Stories
Flint City Water Tragedy
Next Post

Press {{ keys }} + D to make this page bookmarked.

Close

Flint City Water Tragedy

370
politicaldig.com

MICHIGAN — July 13, 2018

Is this possible to permit water crisis in the city, located no further than 70 miles from the region of the Great Lakes, one of the biggest sources of fresh water in the world? Yes and the example of it – is the city of Flint, Michigan, where such crisis erupted 4 years ago. And it’s still on.

The water contamination started, when Flint changed its water supply source from Lake Huron and Detroit River to the Flint River, well-known by the locals for the filth. Not a wonder, the city soon encountered serious problems with the quality of drinking water. Heavy metal neurotoxin level had risen dramatically, leading to almost inevitable public health danger. For instance, up to 12 thousand children of the city might have drunk this water and would have problems in future, related to the accident. By now, the estimated number of children with elevated blood-lead levels has grown to as much as 5 %, despite it was only 2.5 % in 2013.

City officials didn’t want to recognize a problem for a long time. For example, back on January 12, 2015, they decided not to reconnect the water-supply system of the city to Lake Huron: like it was before the accident. Nowadays, after a number of judgments made, the officials have to admit they simply don’t know how to solve this issue. And the true indication this issue has gone all-American, rather than just a state level one, is the quote made by Californian billionaire and entrepreneur Elon Mask on Twitter:

"Please consider this a commitment that I will fund fixing the water in any house in Flint that has water contamination above FDA levels. No kidding."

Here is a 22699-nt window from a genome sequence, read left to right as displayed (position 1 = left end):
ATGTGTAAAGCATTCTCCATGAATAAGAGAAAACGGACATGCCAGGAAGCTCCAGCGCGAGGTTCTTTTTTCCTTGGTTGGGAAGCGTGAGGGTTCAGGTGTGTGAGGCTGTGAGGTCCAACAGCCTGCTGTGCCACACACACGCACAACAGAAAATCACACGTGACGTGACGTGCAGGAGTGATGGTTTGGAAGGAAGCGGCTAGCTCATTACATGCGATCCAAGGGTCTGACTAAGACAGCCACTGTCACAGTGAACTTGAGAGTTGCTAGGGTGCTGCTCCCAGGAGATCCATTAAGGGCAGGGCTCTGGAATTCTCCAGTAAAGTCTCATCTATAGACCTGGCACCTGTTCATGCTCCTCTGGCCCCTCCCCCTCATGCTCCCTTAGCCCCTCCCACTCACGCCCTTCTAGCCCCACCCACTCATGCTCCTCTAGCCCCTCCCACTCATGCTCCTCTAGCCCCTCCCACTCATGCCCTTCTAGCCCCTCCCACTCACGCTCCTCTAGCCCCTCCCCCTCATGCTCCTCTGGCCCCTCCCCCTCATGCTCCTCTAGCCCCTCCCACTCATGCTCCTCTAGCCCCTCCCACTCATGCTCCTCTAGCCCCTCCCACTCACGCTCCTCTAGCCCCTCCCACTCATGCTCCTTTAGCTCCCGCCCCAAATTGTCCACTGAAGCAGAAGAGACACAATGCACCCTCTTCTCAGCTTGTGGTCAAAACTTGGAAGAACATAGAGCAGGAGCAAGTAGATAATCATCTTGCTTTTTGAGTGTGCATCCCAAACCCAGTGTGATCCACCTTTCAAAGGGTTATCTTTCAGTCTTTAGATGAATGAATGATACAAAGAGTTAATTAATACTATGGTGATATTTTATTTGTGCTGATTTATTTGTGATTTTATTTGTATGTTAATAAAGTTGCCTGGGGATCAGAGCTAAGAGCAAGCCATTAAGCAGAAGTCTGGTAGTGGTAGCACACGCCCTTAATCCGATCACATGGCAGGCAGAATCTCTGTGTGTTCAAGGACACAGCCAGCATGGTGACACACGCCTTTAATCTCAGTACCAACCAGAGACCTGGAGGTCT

The reason for a change of water-supply source was, as usual, money-motivated: Flint officials claimed they’d save no less than 5 million dollars in two years, if the city started to get water from the local source, and not from Lake Huron. However this plan didn’t have any success, and local government lost about 4 million dollars yet back in 2014, due to the reconstruction of the whole system.

Since neither local, nor federal government couldn’t do anything on this issue, the community took all their responsibilities and started working. Anna Clark, the author of the book “The Poisoned City. Flint's Water and the American Urban Tragedy” states:

«While there is moral cowardice in the story of Flint, there is also heroism. It’s found most especially in the lionhearted residents who chose, again and again, to act rather than be acted upon. They turned themselves into top-notch community organizers and citizen scientists, and they built relationships with a diverse ensemble of professionals—including journalists in Detroit and Ann Arbor, a regulations manager at the Environmental Protection Agency in Chicago, an engineer who was working from her suburban home, a pediatrician at a local hospital, and a team of scientists and civil engineers all the way down in rural Virginia—to make themselves visible».

This shows the importance of communities, their opinions and the actions they undertake. The will of the people might be stronger and more powerful, than inactivity of the officials, who only care about money and power. As a part of the society, professional unions have been trying to make positive change in the situation as well. The United Auto Workers union donated drinking water to Flint via a caravan of trucks to local food banks, and an AmeriCorps team announced that it would deploy to Flint to assist in response efforts.

The tragedy of the city of Flint is still on its way, since the issue hasn’t been solved yet. And since in modern days America money often decides more, than the will of ordinary people, such situations, unfortunately, still may happen in near future.

The society – is the only hope for America’s better future.

Author: USA Really